TCGC: Clinical Genome ConferenceTCGC: Clinical Genome ConferenceTCGC: Clinical Genome Conference
2014 Archived Content

TCGC: The Clinical Genome Conference

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Wednesday, June 11

8:00 am Morning Coffee

 

NGS Is Guiding Therapies 

8:30 Chairperson’s Opening Remarks

Jimmy Lin, M.D., Ph.D., President, Rare Genomics Institute

8:35 Next-Generation Sequencing Approaches for Identifying Patients Who May Benefit from PARP Inhibitor Therapy

Mitch RaponiMitch Raponi, Ph.D., Senior Director and Head, Molecular Diagnostics, Clovis Oncology

The following questions will be addressed: What biomarkers should we be focusing on to identify appropriate patients who will likely benefit from PARP inhibitors? How can we apply next-generation sequencing technologies to identify all patients who will respond to the PARP inhibitor rucaparib? What regulatory challenges are we faced with for approval of NGS companion diagnostics?

9:05 Whole-Genome and Whole-Transcriptome Sequencing to Guide Therapy for Patients with Advanced Cancer

Glen WeissGlen J. Weiss, M.D., MBA, Director, Clinical Research, Cancer Treatment Centers of America

Treating advanced cancer with agents that target a single-cell surface receptor, up-regulated or amplified gene product or mutated gene has met with some success; however, eventually the cancer progresses. We used next-generation sequencing technologies (NGS) including whole-genome sequencing (WGS), and where feasible, whole-transcriptome sequencing (WTS) to identify genomic events and associated expression changes in advanced cancer patients. While the initial effort was a slower process than anticipated due to a variety of issues, we demonstrated the feasibility of using NGS in advanced cancer patients so that treatments for patients with progressing tumors may be improved. This lecture will highlight some of these challenges and where we are today in bringing NGS to patients.

9:35 The Universal BRCAness Screening (UBS) Program

Akbari_MohammadMohammad Akbari, M.D., Ph.D., Assistant Professor, Dalla Lana School of Public Health, University of Toronto, Scientist, Women's College Research Institute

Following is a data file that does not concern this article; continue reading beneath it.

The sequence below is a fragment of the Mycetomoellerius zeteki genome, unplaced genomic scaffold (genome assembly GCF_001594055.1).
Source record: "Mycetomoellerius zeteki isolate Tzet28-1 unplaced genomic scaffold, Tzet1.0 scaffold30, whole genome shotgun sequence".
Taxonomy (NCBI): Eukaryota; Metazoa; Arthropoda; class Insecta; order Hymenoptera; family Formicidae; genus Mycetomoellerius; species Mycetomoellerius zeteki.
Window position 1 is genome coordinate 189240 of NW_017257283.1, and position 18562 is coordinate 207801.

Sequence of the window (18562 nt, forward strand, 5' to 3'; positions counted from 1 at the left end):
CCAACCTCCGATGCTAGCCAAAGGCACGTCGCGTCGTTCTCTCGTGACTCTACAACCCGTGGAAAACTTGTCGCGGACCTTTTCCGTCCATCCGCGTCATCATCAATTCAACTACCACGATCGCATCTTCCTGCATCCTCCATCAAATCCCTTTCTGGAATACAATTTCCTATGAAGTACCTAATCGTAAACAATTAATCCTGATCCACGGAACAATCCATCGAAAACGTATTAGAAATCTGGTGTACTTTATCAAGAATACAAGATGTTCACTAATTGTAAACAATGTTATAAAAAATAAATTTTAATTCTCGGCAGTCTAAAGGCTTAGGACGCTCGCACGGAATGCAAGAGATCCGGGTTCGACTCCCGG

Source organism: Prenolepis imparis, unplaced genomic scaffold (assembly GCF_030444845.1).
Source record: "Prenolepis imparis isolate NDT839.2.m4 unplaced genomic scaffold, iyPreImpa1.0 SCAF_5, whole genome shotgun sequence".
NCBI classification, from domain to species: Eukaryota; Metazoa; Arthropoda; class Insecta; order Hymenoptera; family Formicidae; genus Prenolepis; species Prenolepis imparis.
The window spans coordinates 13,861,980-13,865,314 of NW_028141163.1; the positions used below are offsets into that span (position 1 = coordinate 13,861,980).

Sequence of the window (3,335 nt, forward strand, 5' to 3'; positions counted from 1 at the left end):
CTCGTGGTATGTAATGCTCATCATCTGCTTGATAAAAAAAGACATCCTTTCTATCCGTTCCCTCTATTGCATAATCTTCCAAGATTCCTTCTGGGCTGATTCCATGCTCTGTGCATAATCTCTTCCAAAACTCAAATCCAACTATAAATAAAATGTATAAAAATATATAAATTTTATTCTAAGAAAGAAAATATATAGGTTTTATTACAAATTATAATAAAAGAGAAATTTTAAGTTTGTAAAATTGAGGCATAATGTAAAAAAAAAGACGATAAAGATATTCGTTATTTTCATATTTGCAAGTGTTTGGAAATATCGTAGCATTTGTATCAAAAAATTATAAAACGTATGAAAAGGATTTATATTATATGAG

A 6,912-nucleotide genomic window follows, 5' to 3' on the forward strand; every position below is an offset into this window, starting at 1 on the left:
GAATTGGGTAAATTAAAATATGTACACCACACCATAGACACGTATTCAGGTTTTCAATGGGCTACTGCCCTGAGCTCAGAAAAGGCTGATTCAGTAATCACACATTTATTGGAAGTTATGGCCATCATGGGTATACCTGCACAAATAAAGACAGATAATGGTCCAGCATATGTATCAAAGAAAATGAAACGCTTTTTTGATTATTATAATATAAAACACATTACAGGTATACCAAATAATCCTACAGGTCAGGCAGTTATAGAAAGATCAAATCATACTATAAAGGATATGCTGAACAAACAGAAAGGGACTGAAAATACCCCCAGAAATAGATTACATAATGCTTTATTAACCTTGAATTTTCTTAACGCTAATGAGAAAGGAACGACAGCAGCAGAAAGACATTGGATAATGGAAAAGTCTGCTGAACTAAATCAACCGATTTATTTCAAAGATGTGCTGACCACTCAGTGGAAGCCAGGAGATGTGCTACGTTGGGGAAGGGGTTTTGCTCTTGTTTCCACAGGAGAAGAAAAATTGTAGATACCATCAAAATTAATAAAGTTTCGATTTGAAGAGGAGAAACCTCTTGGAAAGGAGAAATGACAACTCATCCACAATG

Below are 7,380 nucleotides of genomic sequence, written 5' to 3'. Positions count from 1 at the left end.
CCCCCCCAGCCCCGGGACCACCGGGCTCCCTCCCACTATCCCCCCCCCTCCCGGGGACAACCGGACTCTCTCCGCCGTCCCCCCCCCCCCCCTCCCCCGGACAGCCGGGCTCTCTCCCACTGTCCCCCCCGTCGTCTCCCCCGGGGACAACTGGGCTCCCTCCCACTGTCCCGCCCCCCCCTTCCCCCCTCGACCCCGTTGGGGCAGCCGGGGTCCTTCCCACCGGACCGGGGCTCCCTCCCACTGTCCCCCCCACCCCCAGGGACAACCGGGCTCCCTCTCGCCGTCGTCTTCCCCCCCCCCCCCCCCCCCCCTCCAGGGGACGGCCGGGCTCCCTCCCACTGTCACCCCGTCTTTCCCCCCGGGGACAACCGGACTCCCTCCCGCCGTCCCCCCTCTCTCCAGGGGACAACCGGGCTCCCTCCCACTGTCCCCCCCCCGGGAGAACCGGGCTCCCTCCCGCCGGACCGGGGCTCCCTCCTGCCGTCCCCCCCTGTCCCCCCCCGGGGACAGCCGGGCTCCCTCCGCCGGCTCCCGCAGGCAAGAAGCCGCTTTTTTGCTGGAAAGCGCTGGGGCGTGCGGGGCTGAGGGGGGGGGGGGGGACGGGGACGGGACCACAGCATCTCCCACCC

Currently, there are three major clinical gaps in using BRCA testing: 1) It is usually offered to patients after they have been diagnosed with cancer; 2) It is often offered to patients when their treatment has been completed and the test results cannot be used for their treatment; 3) It is not offered to all individuals who are at risk for hereditary cancer. The long term solution for addressing all these gaps is to have a universal population-based cancer genetic test for BRCAness screening. The WaferGen Seq-ReadyTM targeted sequencing solution shows excellent potential to become a reliable and cost effective solution for this type of high throughput population-based test.

10:05 Coffee Break in the Exhibit Hall with Poster Viewing


Data Mining 

Keynote Presentation

10:45 Translating a Trillion Points of Data into Therapies, Diagnostics and New Insights into Disease

Atal ButteAtul Butte, M.D., Ph.D., Division Chief and Associate Professor, Stanford University School of Medicine; Director, Center for Pediatric Bioinformatics, Lucile Packard Children’s Hospital; Co-Founder, Personalis and Numedii

There is an urgent need to translate genome-era discoveries into clinical utility, but the difficulties in making bench-to-bedside translations have been well described. The nascent field of translational bioinformatics may help. Dr. Butte’s lab at Stanford builds and applies tools that convert more than a trillion points of molecular, clinical and epidemiological data—measured by researchers and clinicians over the past decade—into diagnostics, therapeutics and new insights into disease. Dr. Butte, a bioinformatician and pediatric endocrinologist, will highlight his lab’s work on using publicly available molecular measurements to find new uses for drugs, including drug repositioning for inflammatory bowel disease, discovering new treatable inflammatory mechanisms of disease in type 2 diabetes and the evaluation of patients presenting with whole genomes sequenced.

11:30 DGIdb – Mining the Druggable Genome

Malachi GriffithMalachi Griffith, Ph.D., Research Faculty, Genetics, The Genome Institute, Washington University School of Medicine

In the era of high-throughput genomics, investigators are frequently presented with lists of mutated or otherwise altered genes implicated in human disease. Numerous resources exist to generate hypotheses about how such genomic events might be targeted therapeutically or prioritized for drug development. The Drug-Gene Interaction database (DGIdb) mines these resources and provides an interface for searching lists of genes against a compendium of drug-gene interactions and potentially druggable genes. DGIdb can be accessed at dgidb.org.
IN THE NEWS (Bio-IT World | Nov. 22, 2014) - Learn more>>>  

12:00 pm Analysis of Oncomine(R) Knowledgebase to Identify NFE2L2 Pathway as a Novel Therapeutic Opportunity in Multiple Cancer Types

Khazanov NickolayNickolay A. Khazanov, Ph.D., Bioinformatics Scientist, Life Sciences Solutions, Thermo Fisher Scientific